But the quiz had two problems. First, I couldn’t agree with the premises of most of the questions enough to decide whether I agree or disagree, or how strongly. Second, the quiz decided to tell me what a materialist is: “Materialism stresses the essence of fundamental particles. Everything that exists is purely physical matter and there is no special force that holds life together. You believe that anything can be explained by breaking it up into its pieces. i.e. the big picture can be understood by its smaller elements.” What? I believe no such thing! Grrr, arrrg.

Maybe that’s why I got a whopping 19% on Fundamentalism, instead of the zero I would have so fervently preferred – yes, that’s envy you detect. I think I know what materialism means, and it means what I am trying so hard to make it mean.

Sorry for the grubby (but not oblique!) fingerprints on your elegant blog (as a writer, do you think those two words sound right together?). I may still owe you the interest.

Well, Spike, if I'd known you were interested in tarot I would have offered to do a reading for you long ago--I used to devote a lot of time to it, and for a couple of years I had the occasional gig doing readings at street fairs or parties. I put my cards away a year or so ago because they rarely told me anything that made me feel better: I was always cross and anxious after a reading, and I can feel that way quite easily, without any help from 78 little pieces of cardboard. But I'm still happy to do readings for other people--just say the word.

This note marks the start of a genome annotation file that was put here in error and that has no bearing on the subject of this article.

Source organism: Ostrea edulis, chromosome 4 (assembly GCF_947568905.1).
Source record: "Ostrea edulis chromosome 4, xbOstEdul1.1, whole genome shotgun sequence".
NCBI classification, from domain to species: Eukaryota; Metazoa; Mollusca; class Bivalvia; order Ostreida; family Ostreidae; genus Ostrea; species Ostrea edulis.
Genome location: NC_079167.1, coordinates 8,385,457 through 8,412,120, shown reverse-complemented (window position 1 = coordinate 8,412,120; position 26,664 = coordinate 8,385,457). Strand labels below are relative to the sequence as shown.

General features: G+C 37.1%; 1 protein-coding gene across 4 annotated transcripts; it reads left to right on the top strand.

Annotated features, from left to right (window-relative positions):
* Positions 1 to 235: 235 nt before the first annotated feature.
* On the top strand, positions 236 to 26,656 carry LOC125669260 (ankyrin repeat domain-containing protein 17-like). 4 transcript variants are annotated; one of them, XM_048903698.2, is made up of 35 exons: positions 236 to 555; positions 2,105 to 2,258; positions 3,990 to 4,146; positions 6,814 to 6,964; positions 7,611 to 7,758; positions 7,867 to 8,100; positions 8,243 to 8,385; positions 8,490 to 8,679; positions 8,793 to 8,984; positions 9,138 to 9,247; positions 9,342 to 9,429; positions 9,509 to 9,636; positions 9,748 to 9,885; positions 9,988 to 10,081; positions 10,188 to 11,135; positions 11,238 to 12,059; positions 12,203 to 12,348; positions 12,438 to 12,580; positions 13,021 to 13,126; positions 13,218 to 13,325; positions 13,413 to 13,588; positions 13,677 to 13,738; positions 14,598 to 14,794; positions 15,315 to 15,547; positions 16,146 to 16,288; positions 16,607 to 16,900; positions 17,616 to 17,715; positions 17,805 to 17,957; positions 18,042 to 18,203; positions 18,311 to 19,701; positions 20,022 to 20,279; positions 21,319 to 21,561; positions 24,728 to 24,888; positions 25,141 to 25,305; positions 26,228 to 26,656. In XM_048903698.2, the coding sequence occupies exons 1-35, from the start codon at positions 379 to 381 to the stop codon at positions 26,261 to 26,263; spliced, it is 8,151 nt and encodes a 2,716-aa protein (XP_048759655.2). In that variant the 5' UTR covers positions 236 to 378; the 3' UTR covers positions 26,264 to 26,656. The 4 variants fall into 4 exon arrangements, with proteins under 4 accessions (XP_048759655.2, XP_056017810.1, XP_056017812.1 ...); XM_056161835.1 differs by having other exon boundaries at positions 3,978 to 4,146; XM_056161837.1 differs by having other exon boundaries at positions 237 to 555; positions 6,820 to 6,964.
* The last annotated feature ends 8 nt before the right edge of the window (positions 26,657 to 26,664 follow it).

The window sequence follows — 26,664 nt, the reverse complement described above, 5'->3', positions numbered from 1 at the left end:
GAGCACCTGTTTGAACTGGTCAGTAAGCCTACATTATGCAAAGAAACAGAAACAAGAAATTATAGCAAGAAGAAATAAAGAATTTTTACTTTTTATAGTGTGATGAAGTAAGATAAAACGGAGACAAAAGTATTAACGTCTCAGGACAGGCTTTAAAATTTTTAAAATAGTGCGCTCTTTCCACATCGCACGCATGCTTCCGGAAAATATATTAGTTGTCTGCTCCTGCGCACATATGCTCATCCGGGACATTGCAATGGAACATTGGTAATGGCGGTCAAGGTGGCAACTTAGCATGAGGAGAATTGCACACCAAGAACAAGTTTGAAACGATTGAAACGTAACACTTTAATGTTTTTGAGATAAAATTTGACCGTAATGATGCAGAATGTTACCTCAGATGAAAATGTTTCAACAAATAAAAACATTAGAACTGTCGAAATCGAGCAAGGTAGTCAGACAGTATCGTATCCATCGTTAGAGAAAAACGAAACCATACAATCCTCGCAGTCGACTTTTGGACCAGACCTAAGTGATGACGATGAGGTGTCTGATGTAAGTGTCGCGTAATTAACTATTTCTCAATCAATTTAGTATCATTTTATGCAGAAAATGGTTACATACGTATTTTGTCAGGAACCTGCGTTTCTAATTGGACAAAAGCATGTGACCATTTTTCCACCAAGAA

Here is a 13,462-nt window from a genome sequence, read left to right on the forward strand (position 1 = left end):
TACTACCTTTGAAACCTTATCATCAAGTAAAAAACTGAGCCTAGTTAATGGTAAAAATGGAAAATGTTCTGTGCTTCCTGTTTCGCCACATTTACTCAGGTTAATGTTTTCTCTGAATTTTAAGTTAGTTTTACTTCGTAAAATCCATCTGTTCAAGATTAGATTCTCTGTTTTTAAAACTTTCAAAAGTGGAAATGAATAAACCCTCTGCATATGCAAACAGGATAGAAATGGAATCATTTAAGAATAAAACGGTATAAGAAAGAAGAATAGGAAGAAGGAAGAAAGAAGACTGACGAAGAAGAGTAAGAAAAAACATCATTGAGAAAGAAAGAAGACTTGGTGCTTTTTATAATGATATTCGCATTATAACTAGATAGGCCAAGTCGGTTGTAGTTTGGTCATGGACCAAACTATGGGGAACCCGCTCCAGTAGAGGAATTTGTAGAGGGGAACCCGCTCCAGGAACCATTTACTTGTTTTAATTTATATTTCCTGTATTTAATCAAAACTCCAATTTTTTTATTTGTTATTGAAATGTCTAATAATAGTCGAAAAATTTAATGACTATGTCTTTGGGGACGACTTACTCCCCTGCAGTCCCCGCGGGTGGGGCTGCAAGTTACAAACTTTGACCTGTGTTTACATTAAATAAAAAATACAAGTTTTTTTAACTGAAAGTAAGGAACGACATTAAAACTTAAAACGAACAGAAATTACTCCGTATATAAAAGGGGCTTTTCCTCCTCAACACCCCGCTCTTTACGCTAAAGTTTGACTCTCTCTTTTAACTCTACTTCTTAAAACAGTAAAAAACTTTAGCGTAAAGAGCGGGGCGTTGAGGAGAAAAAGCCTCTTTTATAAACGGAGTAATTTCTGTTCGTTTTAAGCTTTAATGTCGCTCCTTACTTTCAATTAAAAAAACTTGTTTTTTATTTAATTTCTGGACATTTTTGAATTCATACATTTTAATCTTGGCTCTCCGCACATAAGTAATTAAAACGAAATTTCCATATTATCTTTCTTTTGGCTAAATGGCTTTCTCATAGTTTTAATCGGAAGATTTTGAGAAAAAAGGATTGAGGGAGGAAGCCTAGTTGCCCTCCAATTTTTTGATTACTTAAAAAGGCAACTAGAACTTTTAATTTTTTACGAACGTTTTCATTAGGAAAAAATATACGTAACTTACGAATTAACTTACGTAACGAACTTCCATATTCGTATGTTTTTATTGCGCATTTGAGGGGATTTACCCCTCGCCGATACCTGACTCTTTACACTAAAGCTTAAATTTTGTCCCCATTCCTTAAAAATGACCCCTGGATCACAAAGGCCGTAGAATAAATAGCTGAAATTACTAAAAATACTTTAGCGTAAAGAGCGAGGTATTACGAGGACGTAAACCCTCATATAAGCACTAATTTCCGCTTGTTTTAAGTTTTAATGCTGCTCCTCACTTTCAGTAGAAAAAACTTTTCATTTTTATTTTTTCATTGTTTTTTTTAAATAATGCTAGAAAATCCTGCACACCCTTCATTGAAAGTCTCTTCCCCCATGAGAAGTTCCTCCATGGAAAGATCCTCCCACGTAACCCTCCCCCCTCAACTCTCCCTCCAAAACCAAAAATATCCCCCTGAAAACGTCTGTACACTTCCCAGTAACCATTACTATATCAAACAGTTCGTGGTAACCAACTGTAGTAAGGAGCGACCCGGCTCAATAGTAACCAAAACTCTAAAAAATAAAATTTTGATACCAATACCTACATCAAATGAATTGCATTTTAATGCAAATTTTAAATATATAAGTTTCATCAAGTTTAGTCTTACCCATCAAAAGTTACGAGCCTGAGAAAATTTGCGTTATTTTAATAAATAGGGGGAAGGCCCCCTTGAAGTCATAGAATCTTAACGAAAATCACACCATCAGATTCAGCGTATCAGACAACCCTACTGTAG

Spike took the time to explain to me what a materialist is--not in the sense the quiz claims, but in the sense a poly sci professor would use--and I think I have realized that I'm one of those. I believe in the importance of the real, material effects of ideas and institutions on people's actual, lived experience.... is that materialism, Spike?

yes, I would say that where you start, or where you indicate the movement of living starts, and where it goes is basically materialist in outlook. In particular, rather than seeing ideas as somehow "other" than the material world (in the sense that they could be an "external" force constituting it), we see ideas as of the world: the emphasis is on the materiality of the real -- this strikes me as materialist. I don't happen to think, myself, that the atomistic notion from the definition provided in the quiz necessarily follows from this: "wholes" do indeed strike me as greater than the sum of their "parts," which in the end only exist because we separate experience or the real into fractions though analysis -- the analytical moves may be necessary or even inevitable but they are a product of our interventions, which, as you indicate, are enabled, very concretely, through institutions and experience.

I am sure that I ought to explain this more carefully and that I only partly grasp what I'm trying to say...ok, ok. But practice beckons...

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This page contains a single entry by Holly published on October 25, 2005 7:57 AM.

Self-Portrait as Modest Desires was the previous entry in this blog.